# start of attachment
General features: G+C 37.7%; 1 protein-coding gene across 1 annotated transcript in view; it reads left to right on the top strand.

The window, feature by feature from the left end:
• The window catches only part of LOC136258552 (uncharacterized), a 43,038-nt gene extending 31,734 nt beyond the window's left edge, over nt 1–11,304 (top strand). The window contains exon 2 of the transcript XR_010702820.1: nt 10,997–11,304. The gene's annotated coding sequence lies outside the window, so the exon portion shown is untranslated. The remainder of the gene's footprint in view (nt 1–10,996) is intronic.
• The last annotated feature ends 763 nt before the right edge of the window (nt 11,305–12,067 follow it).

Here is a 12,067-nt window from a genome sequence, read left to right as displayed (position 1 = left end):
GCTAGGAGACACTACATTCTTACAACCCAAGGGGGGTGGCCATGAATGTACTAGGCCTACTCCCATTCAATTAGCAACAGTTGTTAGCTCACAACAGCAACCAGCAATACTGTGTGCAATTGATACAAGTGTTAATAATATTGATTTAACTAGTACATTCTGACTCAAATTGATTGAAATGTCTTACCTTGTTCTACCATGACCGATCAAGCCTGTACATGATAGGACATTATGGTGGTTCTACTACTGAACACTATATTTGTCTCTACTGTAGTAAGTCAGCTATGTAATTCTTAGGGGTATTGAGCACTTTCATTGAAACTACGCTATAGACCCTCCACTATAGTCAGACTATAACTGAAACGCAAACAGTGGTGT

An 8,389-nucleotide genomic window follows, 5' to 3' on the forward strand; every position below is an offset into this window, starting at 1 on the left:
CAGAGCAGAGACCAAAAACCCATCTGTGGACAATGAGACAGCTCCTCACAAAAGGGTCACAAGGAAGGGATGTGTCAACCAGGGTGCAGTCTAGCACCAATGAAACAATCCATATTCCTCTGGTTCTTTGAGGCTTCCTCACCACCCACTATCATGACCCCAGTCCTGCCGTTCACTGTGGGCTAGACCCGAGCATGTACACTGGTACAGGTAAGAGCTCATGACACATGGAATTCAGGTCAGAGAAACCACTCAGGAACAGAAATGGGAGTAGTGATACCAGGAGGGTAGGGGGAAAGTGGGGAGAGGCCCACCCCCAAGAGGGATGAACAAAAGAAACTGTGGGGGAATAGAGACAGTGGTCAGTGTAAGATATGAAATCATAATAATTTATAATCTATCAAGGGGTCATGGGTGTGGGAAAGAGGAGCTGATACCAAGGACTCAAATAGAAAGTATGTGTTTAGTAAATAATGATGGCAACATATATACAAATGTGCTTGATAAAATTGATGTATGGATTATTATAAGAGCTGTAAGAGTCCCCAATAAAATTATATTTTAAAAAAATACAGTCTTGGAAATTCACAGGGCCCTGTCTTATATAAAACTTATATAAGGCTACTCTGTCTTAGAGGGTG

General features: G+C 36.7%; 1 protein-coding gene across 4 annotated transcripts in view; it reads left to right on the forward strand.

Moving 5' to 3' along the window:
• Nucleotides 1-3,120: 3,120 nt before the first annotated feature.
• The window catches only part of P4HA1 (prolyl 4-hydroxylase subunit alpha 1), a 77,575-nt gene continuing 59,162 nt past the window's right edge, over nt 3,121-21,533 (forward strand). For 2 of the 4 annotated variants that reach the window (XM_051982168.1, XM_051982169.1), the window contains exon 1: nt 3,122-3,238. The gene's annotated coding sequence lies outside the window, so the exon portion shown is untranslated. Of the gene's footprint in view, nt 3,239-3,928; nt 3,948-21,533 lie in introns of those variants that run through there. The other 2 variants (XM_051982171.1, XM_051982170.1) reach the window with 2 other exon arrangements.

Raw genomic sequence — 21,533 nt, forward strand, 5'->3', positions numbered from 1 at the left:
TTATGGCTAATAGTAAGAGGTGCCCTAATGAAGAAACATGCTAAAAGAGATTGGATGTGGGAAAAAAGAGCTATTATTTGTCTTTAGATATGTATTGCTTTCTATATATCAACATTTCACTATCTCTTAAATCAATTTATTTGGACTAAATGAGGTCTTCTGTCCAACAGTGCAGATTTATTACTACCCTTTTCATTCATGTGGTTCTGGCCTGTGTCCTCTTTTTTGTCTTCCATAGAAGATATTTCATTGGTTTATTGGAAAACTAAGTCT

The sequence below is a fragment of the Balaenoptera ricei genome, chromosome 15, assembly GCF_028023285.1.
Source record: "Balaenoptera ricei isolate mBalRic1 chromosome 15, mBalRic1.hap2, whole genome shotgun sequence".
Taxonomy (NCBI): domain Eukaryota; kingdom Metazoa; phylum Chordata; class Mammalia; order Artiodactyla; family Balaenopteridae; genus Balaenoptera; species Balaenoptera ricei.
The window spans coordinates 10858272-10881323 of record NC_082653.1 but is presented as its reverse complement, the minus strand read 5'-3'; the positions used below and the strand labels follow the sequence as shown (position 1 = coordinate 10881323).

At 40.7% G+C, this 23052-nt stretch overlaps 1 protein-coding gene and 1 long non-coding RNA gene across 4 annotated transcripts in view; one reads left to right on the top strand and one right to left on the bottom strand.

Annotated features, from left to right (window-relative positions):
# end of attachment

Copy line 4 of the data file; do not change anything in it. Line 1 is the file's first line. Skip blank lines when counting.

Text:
• The last annotated feature ends 763 nt before the right edge of the window (nt 11,305–12,067 follow it).